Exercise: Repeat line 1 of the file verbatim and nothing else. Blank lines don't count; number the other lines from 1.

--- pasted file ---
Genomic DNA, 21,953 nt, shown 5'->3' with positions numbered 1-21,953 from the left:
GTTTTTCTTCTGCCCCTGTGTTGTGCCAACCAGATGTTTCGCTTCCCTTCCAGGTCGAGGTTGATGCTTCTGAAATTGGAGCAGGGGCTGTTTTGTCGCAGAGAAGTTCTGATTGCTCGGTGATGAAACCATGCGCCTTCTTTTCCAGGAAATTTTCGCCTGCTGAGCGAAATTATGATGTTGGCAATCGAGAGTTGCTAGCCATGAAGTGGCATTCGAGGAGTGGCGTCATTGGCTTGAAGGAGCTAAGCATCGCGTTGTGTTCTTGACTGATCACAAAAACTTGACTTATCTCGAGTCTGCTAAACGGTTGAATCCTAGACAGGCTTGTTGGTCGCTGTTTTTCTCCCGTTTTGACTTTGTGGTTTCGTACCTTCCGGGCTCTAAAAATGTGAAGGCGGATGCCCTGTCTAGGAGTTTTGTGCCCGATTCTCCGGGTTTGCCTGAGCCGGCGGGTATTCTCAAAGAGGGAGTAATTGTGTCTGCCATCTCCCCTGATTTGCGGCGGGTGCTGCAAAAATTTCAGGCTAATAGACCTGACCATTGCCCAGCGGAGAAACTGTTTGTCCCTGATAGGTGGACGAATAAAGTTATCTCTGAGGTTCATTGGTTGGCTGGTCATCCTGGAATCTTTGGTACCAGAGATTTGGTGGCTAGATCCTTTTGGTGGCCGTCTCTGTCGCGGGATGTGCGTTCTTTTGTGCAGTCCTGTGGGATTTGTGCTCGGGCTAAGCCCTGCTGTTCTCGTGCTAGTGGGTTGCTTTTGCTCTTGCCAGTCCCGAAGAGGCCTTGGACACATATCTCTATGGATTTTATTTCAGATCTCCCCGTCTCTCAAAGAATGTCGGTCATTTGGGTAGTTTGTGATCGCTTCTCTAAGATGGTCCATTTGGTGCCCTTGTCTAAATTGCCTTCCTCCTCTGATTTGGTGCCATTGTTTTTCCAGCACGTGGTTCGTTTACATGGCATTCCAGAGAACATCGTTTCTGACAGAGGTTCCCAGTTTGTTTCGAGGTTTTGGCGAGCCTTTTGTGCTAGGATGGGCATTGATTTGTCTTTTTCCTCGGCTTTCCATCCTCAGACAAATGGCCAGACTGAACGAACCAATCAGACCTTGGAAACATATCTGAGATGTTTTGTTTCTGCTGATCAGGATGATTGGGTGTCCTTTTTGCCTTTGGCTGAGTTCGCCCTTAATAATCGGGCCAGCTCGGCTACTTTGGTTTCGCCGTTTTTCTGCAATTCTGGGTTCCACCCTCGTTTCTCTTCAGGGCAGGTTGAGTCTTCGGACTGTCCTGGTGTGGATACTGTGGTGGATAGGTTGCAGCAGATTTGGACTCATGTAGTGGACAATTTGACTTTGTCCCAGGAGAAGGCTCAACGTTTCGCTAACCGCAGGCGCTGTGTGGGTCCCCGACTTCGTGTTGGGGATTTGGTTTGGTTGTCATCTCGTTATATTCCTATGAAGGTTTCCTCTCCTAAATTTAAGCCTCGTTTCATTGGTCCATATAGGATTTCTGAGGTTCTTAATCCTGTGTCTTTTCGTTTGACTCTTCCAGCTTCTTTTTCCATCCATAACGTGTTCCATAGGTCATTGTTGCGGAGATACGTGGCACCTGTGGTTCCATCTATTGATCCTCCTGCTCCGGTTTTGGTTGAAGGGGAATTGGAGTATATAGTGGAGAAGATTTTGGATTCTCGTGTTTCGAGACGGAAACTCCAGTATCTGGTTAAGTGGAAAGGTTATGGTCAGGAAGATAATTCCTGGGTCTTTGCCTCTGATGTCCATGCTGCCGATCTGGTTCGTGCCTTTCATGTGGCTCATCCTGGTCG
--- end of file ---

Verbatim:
Genomic DNA, 21,953 nt, shown 5'->3' with positions numbered 1-21,953 from the left: